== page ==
I enjoy seeing how television in the seventies was more modern than we might think. Look how they started the ’76 season of the Bionic shows. They opened with the crossover story with Bigfoot, and then in week two, they brought back arguably the most popular actress in America, Farrah Fawcett, for another appearance as Major Kelly Wood. Fawcett was starring in a new series on the same network that year. Charlie’s Angels had premiered six months previously as a movie-of-the-week. The first regular episode had actually just been shown four days prior to this. I bet ABC’s marketing team enjoyed that. I wonder why they didn’t get Jaclyn Smith and Kate Jackson for guest star parts while the iron was hot, though!
But it wasn’t just Fawcett that got viewers tuning in to the new season. This one’s about an experimental jet that can be disassembled in just ten minutes – that’s actually a plot point – and I bet the TV commercials were full of footage of the aerial dogfight between the jet and a “holograph” of a Japanese Zero over the southern California desert. Any under-tens in the house would be in heaven watching the airplanes roaring around each other, just like ours was. (And here’s another note about the evolution of the language we use; I bet any modern TV show would use the word “hologram” instead.)
The villains this week are played by Dana Elcar and Donald Moffat, who were probably a little familiar from all the one-off guest roles they’d played until that point. The following season, Moffat would appear as Rem in Logan’s Run, and Elcar would later land the role of MacGyver‘s boss.
It’s always a pleasure to see a story by Dennis O’Neil, who wrote many comic books that I enjoyed as a kid, and other good ones that I came to later, like the labored but incredibly influential Green Lantern/Green Arrow series. He got to write what turned out to be the final episode of the series, about some aliens from a very hot world who have landed on Earth and, finding it suitable if uncomfortably cold, plan to colonize the planet via a matter transporter since their own is threatened by an exploding sun.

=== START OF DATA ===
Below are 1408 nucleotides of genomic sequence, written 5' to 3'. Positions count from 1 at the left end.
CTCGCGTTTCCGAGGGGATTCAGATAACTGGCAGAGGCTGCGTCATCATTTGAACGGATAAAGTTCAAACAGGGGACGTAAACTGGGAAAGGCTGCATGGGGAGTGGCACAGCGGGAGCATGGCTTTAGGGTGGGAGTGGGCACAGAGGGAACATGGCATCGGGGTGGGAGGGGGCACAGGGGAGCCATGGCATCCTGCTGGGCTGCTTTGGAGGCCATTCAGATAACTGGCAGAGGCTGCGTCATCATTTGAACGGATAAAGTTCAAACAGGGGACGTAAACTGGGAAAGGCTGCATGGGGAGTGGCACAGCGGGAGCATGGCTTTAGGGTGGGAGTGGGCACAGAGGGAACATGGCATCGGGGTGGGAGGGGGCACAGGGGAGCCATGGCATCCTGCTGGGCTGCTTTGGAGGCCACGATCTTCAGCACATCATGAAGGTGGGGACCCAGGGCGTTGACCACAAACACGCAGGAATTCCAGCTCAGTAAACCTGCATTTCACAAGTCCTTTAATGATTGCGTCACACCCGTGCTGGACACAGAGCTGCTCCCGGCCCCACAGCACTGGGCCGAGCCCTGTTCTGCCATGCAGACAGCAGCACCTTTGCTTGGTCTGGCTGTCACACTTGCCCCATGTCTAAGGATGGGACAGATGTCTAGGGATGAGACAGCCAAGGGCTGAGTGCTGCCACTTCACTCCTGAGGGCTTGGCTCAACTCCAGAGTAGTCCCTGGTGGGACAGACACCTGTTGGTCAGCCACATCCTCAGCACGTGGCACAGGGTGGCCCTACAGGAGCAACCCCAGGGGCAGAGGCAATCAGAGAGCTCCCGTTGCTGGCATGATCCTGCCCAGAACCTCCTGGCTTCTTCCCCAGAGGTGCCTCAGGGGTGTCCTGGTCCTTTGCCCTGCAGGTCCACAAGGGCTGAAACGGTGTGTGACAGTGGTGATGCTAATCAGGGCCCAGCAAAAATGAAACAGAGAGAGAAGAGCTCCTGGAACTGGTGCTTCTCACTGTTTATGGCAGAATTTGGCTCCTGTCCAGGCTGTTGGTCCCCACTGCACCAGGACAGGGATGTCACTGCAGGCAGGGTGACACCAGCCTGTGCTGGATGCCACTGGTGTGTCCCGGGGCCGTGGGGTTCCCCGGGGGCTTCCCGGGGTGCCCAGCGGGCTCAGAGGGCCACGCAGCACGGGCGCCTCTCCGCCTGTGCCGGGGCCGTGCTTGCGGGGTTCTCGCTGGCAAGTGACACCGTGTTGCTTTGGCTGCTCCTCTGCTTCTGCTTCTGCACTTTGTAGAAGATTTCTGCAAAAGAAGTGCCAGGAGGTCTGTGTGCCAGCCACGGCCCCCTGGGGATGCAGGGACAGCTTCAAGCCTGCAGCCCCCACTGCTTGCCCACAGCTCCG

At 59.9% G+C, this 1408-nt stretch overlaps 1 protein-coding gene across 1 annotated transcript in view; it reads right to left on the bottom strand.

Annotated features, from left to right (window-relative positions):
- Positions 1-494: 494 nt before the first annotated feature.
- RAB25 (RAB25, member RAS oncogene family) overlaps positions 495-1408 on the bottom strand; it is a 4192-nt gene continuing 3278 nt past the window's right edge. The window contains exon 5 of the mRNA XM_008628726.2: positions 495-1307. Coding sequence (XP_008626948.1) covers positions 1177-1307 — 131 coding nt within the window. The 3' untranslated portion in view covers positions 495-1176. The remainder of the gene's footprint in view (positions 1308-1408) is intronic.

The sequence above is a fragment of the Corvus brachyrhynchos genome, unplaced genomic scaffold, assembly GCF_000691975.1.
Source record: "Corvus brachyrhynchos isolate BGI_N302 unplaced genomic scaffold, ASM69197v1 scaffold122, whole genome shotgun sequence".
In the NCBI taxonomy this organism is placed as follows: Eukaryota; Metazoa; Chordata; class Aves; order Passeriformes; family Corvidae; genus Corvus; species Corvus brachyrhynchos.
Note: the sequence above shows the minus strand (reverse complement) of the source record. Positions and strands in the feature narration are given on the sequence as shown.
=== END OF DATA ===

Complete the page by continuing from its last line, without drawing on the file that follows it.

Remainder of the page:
Once again, our kid got really frightened by this story, particularly a sequence where the aliens dump our heroes in a swamp and leave them for dead among the mutants and creatures, just like a fifties monster movie. Fortunately, he shouldn’t have anything too scary for the next couple of evenings.
The show had started on Friday nights, following Wonder Woman, but the network decided to rearrange its schedule just one month later, in October 1977. Madly, CBS had decided to counterprogram a show called Young Dan’l Boone opposite the established NBC hit Little House on the Prairie. It sure sounds like both programs were trying to capture the same audience. CBS canceled Boone after four bottom-of-the-ratings weeks and moved Logan’s Run against it. I don’t believe that it fared all that much better – Little House was a ratings monster – and its fate was sealed.
But there’s some dispute over when it was axed. There’s an urban legend that says that the final three episodes were not shown on the West Coast, which seems incredibly strange. I can certainly believe that some CBS stations got sick of Logan‘s ratings and axed it in favor of something else, but did CBS actually broadcast the last three episodes of this series in the east and something different in the west? If so, what? Tim Brooks and Earle Marsh’s argument-settling The Complete Directory to Prime Time Network and Cable TV Shows, 1946-Present says that the last episode aired on January 16, 1978, which seems to be the date that “Carousel” was shown. Wikipedia and IMDB, neither of which are foolproof, have later dates (1/23, 1/30, and 2/6) for the next three installments. Perhaps these were shown in New York but not Los Angeles, and surrounding markets followed suit? I’d sure like to know what CBS showed instead of this series if this is true.
Our son enjoyed this much, much more than the previous episode of Logan’s Run. It’s got some good action scenes, including Francis having a desert canyon shootout with a pursuing posse, and later having a darn good swordfight with guest star Gerald McRaney. He was a few years away from his co-starring role in Simon & Simon. This was just one of more than a dozen times in the seventies where he played some villain’s main muscle.